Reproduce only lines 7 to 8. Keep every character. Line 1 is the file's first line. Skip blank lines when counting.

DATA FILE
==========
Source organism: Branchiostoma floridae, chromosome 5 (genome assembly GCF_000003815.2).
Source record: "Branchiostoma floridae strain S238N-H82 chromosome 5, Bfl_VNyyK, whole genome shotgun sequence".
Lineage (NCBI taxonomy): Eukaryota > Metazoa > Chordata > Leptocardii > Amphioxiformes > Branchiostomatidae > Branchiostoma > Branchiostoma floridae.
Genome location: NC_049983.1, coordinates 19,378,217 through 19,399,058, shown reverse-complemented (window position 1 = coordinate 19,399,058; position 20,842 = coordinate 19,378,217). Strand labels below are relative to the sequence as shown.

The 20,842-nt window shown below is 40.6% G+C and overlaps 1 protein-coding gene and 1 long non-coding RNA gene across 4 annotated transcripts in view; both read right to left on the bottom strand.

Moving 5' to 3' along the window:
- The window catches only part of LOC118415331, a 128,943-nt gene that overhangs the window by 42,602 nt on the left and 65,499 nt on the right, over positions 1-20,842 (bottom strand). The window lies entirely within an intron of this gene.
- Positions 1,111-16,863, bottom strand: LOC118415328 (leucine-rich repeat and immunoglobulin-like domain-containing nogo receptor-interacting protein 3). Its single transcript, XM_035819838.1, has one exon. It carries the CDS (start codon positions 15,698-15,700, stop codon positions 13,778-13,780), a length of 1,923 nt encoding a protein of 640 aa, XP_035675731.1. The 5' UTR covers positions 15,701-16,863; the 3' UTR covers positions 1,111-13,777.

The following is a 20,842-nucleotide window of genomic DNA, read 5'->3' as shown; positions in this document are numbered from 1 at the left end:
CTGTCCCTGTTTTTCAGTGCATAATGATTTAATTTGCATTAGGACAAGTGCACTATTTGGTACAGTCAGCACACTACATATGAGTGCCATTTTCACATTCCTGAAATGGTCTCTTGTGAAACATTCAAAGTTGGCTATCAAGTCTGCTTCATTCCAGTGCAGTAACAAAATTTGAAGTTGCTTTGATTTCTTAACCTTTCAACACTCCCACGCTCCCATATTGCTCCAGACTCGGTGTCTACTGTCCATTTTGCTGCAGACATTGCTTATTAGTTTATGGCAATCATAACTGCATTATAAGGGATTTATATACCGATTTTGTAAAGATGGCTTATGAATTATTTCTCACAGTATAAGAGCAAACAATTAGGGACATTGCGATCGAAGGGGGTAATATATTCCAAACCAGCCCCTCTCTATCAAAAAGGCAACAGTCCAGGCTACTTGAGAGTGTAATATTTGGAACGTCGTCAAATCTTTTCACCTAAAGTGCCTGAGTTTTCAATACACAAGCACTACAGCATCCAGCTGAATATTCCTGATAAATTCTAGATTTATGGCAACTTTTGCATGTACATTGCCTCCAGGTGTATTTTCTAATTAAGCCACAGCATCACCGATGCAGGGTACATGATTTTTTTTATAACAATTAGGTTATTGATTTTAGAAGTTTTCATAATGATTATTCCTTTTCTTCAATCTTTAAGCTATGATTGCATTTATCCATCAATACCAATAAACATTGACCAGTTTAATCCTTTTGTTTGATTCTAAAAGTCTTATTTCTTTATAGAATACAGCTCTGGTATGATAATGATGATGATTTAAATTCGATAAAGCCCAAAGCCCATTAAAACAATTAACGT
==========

- The window catches only part of LOC118415331, a 128,943-nt gene that overhangs the window by 42,602 nt on the left and 65,499 nt on the right, over positions 1-20,842 (bottom strand). The window lies entirely within an intron of this gene.
- Positions 1,111-16,863, bottom strand: LOC118415328 (leucine-rich repeat and immunoglobulin-like domain-containing nogo receptor-interacting protein 3). Its single transcript, XM_035819838.1, has one exon. It carries the CDS (start codon positions 15,698-15,700, stop codon positions 13,778-13,780), a length of 1,923 nt encoding a protein of 640 aa, XP_035675731.1. The 5' UTR covers positions 15,701-16,863; the 3' UTR covers positions 1,111-13,777.